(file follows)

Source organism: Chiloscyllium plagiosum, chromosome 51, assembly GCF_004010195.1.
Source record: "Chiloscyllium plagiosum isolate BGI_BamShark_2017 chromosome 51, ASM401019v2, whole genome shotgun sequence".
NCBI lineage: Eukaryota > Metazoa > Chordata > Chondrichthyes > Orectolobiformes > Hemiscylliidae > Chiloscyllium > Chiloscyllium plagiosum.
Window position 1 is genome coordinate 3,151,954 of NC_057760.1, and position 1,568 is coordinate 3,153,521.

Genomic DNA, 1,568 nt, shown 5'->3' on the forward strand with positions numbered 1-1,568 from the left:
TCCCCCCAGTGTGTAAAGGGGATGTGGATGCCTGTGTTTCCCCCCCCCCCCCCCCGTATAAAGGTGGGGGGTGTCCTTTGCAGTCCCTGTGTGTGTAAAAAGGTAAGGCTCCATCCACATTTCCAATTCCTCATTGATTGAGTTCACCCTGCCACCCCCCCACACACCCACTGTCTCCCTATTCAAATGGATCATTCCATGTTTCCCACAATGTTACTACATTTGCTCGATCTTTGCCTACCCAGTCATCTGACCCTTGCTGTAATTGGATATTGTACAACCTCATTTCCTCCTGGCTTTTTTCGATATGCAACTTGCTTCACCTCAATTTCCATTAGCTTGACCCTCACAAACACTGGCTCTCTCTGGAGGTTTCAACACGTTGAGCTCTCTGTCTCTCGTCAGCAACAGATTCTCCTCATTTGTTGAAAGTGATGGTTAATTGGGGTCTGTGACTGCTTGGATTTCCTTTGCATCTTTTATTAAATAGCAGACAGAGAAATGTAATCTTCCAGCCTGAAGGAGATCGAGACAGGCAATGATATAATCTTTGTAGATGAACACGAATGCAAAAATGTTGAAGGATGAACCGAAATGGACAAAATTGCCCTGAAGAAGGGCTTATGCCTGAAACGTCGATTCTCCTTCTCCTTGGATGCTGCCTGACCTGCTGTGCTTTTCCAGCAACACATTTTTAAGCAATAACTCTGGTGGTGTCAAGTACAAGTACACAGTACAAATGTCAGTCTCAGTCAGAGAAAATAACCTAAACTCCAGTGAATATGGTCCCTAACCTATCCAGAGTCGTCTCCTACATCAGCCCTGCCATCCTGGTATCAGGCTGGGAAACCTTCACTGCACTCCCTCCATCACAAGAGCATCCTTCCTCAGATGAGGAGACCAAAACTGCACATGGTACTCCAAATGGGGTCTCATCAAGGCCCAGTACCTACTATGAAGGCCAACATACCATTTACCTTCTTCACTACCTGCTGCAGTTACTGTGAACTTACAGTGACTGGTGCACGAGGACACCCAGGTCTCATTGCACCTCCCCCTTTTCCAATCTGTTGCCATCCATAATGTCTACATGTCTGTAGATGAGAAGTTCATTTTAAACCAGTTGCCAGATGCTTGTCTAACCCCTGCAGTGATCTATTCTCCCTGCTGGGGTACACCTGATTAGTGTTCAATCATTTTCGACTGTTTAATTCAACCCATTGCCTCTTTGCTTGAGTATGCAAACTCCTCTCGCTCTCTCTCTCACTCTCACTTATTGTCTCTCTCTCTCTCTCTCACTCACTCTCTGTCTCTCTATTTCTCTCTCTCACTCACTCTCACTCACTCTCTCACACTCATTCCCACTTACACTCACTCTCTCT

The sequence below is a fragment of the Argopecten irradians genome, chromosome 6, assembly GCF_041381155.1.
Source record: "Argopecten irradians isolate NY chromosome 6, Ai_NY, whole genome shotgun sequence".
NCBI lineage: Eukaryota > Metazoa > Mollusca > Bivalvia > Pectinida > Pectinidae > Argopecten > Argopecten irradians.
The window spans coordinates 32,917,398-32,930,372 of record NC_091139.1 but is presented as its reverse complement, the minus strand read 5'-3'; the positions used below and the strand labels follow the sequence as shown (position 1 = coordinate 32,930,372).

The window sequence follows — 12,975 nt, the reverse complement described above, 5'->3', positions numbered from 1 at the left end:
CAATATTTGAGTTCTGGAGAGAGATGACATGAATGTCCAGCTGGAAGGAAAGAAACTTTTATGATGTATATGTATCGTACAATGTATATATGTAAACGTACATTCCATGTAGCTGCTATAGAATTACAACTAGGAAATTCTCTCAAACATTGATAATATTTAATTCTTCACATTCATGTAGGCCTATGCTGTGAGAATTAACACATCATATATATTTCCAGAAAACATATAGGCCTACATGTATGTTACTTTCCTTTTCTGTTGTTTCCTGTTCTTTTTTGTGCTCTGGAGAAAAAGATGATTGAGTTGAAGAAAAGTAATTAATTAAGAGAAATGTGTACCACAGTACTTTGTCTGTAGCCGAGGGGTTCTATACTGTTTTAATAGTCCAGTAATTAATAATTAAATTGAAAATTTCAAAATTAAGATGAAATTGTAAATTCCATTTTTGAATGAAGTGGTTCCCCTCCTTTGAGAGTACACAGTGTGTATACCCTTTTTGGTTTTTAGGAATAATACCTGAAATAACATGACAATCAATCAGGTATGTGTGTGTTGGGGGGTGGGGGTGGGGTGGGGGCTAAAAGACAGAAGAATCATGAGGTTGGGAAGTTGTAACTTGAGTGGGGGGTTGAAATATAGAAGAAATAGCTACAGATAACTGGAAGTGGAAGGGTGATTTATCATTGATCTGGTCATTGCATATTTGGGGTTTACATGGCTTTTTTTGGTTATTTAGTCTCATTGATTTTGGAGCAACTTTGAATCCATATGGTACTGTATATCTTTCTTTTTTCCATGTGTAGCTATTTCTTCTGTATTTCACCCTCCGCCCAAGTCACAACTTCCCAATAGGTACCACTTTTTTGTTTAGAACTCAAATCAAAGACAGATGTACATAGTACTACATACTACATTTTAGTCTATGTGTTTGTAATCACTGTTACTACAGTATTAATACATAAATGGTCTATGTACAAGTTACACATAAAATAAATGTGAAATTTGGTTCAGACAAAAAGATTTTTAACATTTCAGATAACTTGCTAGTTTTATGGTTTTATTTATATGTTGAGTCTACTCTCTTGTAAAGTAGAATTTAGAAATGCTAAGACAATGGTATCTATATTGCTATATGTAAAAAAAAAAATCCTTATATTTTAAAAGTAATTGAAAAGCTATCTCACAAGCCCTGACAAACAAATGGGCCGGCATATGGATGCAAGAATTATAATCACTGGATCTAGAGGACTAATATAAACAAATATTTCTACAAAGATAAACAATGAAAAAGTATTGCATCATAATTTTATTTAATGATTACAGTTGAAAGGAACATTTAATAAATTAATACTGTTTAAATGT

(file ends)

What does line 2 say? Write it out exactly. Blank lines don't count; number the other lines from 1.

Source record: "Chiloscyllium plagiosum isolate BGI_BamShark_2017 chromosome 51, ASM401019v2, whole genome shotgun sequence".